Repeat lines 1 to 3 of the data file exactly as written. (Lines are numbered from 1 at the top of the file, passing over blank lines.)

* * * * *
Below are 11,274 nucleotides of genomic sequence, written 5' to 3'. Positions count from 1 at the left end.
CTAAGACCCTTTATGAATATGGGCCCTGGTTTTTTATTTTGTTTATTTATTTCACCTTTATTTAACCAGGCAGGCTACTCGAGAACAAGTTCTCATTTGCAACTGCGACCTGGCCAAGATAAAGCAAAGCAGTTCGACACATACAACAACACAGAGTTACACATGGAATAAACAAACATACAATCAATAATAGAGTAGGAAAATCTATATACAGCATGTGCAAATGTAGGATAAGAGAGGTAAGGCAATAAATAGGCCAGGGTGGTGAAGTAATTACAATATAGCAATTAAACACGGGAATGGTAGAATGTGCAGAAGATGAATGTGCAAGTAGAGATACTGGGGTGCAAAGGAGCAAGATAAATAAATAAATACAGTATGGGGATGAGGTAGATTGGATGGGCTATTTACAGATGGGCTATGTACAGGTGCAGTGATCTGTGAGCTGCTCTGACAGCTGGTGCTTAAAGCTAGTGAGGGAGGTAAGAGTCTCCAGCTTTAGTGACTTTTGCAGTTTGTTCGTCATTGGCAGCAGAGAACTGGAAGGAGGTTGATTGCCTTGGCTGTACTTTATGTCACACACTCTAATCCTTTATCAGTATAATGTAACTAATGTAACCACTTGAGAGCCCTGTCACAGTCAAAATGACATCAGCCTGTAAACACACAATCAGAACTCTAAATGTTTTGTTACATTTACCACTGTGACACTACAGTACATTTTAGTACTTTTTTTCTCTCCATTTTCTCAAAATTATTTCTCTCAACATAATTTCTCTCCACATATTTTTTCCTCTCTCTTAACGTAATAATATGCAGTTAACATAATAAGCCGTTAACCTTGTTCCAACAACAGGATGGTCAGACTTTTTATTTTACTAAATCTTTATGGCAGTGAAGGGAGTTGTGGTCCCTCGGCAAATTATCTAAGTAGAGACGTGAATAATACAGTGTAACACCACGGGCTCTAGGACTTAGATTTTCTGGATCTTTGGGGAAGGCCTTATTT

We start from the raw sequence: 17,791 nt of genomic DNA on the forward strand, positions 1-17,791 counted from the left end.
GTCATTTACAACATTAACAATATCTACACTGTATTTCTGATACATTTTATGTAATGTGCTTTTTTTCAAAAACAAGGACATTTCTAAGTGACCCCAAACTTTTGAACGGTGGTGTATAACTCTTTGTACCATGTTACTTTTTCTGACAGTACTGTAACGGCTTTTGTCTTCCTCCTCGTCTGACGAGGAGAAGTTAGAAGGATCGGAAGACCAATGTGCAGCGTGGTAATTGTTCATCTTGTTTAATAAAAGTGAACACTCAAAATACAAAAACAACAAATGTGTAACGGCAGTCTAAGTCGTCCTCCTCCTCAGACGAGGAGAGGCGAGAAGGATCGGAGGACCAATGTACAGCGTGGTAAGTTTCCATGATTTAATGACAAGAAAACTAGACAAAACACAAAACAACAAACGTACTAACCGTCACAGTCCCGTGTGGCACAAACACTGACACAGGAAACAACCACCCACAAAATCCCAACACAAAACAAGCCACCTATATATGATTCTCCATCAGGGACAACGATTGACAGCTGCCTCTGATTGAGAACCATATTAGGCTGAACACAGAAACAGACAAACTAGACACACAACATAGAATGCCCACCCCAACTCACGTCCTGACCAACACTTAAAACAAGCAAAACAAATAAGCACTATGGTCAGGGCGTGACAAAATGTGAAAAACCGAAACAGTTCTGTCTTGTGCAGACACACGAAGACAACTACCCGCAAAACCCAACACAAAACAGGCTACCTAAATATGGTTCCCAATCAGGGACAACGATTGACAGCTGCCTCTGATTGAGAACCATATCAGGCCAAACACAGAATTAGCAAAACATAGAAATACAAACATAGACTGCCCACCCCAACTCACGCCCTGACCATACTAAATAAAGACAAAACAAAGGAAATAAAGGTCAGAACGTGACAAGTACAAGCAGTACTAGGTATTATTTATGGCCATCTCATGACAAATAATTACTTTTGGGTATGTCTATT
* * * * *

Below are 11,274 nucleotides of genomic sequence, written 5' to 3'. Positions count from 1 at the left end.
CTAAGACCCTTTATGAATATGGGCCCTGGTTTTTTATTTTGTTTATTTATTTCACCTTTATTTAACCAGGCAGGCTACTCGAGAACAAGTTCTCATTTGCAACTGCGACCTGGCCAAGATAAAGCAAAGCAGTTCGACACATACAACAACACAGAGTTACACATGGAATAAACAAACATACAATCAATAATAGAGTAGGAAAATCTATATACAGCATGTGCAAATGTAGGATAAGAGAGGTAAGGCAATAAATAGGCCAGGGTGGTGAAGTAATTACAATATAGCAATTAAACACGGGAATGGTAGAATGTGCAGAAGATGAATGTGCAAGTAGAGATACTGGGGTGCAAAGGAGCAAGATAAATAAATAAATACAGTATGGGGATGAGGTAGATTGGATGGGCTATTTACAGATGGGCTATGTACAGGTGCAGTGATCTGTGAGCTGCTCTGACAGCTGGTGCTTAAAGCTAGTGAGGGAGGTAAGAGTCTCCAGCTTTAGTGACTTTTGCAGTTTGTTCGTCATTGGCAGCAGAGAACTGGAAGGAGGTTGATTGCCTTGGCTGTACTTTATGTCACACACTCTAATCCTTTATCAGTATAATGTAACTAATGTAACCACTTGAGAGCCCTGTCACAGTCAAAATGACATCAGCCTGTAAACACACAATCAGAACTCTAAATGTTTTGTTACATTTACCACTGTGACACTACAGTACATTTTAGTACTTTTTTTCTCTCCATTTTCTCAAAATTATTTCTCTCAACATAATTTCTCTCCACATATTTTTTCCTCTCTCTTAACGTAATAATATGCAGTTAACATAATAAGCCGTTAACCTTGTTCCAACAACAGGATGGTCAGACTTTTTATTTTACTAAATCTTTATGGCAGTGAAGGGAGTTGTGGTCCCTCGGCAAATTATCTAAGTAGAGACGTGAATAATACAGTGTAACACCACGGGCTCTAGGACTTAGATTTTCTGGATCTTTGGGGAAGGCCTTATTT

We start from the raw sequence: 17,791 nt of genomic DNA on the forward strand, positions 1-17,791 counted from the left end.